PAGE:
And then there were six. Goodbye Sydney Roosters, see you later Melbourne Storm. Buckle up, because week two of the finals series is here. For a reason escaping just about everybody except the NRL, there are three weeks still to go but we have already reached the “semi-finals” stage. But stranger things have happened in rugby league. And more curious turns could be taken yet. Penrith and North Queensland are now sitting pretty in the preliminary finals and will watch as Parramatta, Canberra, Cronulla and South Sydney play for the privilege of facing them with a grand-final berth on the line.

Parramatta Eels v Canberra Raiders

Not only do Parramatta face a trickier route to the grand final given their chastening 27-8 qualifying-final loss to Penrith last weekend, but they may also have to play for their season without Mitchell Moses. The half-back is navigating the NRL’s concussion protocols after failing a HIA following a worrying head knock during the Panthers game and, while he insists he is fine to return to the field, doctors may yet rule otherwise.

Moses has this week made a plea for involvement but should he be ruled out, coach Brad Arthur may call on his son Jake to help the Eels progress past week two of the finals for the first time in five attempts since 2017.

Josh Papalii during training at the Raiders Centre in Canberra.
Josh Papalii during training at the Raiders Centre in Canberra. Photograph: Lukas Coch/AAP

With a rare window of opportunity to make the most of, Arthur will be counting on home support against a Raiders outfit which notched a fifth consecutive win to the tune of 28-20 against the Melbourne Storm in last Saturday’s elimination final. The only sour note on that front was Adam Elliott. Or, more specifically, Adam Elliott’s hip, which gave the lock so much grief he called it a night after 30 minutes and could well be forced to sit this one out.

Still, they have Josh Papalii and Joe Tapine in their armoury – two weapons that could yet spring an upset – and an unpredictability that was on show against the Storm. Having won only one of their past five matches against the Eels, this is a tallish task, and Ricky Stuart can only hope props Junior Paulo and Reagan Campbell-Gillard have an off night.

The winner of Friday night’s match scores a preliminary-final date with North Queensland in Townsville.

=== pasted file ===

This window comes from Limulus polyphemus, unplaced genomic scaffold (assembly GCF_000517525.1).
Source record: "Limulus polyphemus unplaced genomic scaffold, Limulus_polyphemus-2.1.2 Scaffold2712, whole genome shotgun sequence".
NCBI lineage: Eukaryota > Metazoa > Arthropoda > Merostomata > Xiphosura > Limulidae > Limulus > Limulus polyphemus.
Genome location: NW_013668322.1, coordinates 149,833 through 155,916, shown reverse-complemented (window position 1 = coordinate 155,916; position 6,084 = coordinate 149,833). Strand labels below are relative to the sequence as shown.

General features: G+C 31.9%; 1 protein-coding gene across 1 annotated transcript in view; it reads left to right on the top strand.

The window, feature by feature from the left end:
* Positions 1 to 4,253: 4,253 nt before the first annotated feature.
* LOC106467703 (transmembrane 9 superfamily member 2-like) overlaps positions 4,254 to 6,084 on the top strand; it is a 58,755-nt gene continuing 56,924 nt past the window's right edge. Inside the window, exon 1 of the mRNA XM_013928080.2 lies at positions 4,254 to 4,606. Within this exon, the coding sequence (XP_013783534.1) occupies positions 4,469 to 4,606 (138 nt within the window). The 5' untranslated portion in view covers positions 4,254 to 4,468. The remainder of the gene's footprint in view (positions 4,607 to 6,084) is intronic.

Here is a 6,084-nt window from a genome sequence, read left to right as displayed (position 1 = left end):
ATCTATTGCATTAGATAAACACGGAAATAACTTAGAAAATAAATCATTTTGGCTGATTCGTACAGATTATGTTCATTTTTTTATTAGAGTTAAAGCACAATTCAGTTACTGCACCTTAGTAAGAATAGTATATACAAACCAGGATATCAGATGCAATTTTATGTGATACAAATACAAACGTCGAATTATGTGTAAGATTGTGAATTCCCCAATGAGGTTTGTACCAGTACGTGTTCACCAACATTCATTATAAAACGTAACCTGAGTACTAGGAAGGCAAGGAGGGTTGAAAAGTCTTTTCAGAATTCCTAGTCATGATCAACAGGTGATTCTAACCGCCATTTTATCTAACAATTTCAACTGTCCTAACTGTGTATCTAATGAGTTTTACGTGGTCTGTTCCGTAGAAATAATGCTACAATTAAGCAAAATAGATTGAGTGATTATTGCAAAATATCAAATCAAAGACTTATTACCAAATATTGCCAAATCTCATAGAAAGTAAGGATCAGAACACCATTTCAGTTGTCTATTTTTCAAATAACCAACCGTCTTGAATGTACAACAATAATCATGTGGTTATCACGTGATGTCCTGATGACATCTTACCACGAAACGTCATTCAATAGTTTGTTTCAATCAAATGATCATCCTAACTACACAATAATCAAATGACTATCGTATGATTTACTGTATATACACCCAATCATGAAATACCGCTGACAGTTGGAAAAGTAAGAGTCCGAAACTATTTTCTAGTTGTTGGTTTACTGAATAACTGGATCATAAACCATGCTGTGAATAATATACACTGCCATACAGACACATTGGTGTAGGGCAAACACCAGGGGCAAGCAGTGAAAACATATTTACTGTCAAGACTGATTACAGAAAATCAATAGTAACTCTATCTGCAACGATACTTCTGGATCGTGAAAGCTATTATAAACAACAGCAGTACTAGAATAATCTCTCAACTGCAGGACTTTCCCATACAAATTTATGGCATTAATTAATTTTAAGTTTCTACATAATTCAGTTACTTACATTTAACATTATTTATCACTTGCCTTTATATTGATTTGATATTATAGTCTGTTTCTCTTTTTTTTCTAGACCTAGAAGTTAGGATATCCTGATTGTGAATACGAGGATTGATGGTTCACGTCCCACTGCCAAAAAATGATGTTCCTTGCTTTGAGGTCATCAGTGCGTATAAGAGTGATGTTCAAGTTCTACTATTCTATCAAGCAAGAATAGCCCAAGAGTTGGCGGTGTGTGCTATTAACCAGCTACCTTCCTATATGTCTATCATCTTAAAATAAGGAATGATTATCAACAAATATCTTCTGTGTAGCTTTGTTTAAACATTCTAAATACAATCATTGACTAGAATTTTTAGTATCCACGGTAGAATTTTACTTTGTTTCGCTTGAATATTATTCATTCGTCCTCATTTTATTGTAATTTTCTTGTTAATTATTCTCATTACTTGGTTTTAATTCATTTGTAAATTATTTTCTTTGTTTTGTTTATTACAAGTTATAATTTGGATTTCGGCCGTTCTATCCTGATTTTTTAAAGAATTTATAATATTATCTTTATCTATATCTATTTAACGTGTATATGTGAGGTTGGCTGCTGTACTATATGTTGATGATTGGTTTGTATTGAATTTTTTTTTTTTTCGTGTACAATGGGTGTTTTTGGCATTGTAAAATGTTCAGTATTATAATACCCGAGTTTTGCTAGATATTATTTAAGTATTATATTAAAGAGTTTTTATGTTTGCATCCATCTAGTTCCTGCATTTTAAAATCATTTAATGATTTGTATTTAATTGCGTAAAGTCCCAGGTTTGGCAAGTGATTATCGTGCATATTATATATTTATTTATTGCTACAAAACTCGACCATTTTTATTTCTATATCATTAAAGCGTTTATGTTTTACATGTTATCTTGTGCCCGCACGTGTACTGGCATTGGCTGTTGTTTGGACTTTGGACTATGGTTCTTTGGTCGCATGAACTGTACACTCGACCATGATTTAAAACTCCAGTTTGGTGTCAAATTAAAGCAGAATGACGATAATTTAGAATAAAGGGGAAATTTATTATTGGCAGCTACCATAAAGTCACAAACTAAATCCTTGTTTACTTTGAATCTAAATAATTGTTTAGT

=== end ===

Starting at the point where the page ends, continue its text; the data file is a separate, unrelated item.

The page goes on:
Cronulla Sharks v South Sydney Rabbitohs

The Sharks may be hosting at Allianz Stadium but it probably won’t feel like it this deep in Souths territory and against a team coming off a an important win at this very venue. The Rabbitohs enter with confidence levels about as high as some of the tackles in last weekend’s wild elimination-final win over the Sydney Roosters. Cronulla, meanwhile, must recover physically and mentally from their 93-minute, golden-point loss to North Queensland.

The sheer physicality and chaos of the Rabbits’ 30-14 triumph – featuring an NRL-era record seven sin-binnings across the board – has left its mark. Tom Burgess is ruled out after Souths accepted a two-match suspension for the enforcer’s grade-two careless high tackle charge over a clash with James Tedesco, meaning he will play no part in his side’s campaign until the grand final, should they make it.

There is something to be said for what breaking the Roosters’ eight-game winning streak can do for self-belief, as Jason Demetriou’s squad look to become the first NRL-era team to win a premiership from outside the top four. The key for the players will be harnessing that positive energy while moving on from controversy. Latrell Mitchell on Monday night posted on Instagram suggesting Burgess’s ban should be deferred and then re-addressed the issue on Tuesday. “Like Peter [V’landys] said, it’s letting the fans down,” Mitchell said. “Tommy is a big part of our DNA. He will definitely be missed. There is an argument to be made, and it is up to people higher up than me and the club.”

Much of the weight will sit on the shoulders of in-form duo Mitchell and Cody Walker, and both have committed to avoiding being drawn into any tit-for-tat with Sharks players attempting to unsettle them. “I think both of us are aware that teams are going to try to bait us and do that sort of stuff to us,” Walker said. “It’s about us being mature and not falling into that type of game and playing our style of footy. That’s what we did [on Sunday].”

The Sharks have enough form on their side not to need skullduggery, with the halves pairing of Matt Moylan and Nicho Hynes in fine fettle and a heap of muscle up front, which helped them win the only meeting this year with the Rabbits in July, when they reigned 21-20 in golden point.

Saturday’s winner plays the Panthers in the second preliminary final.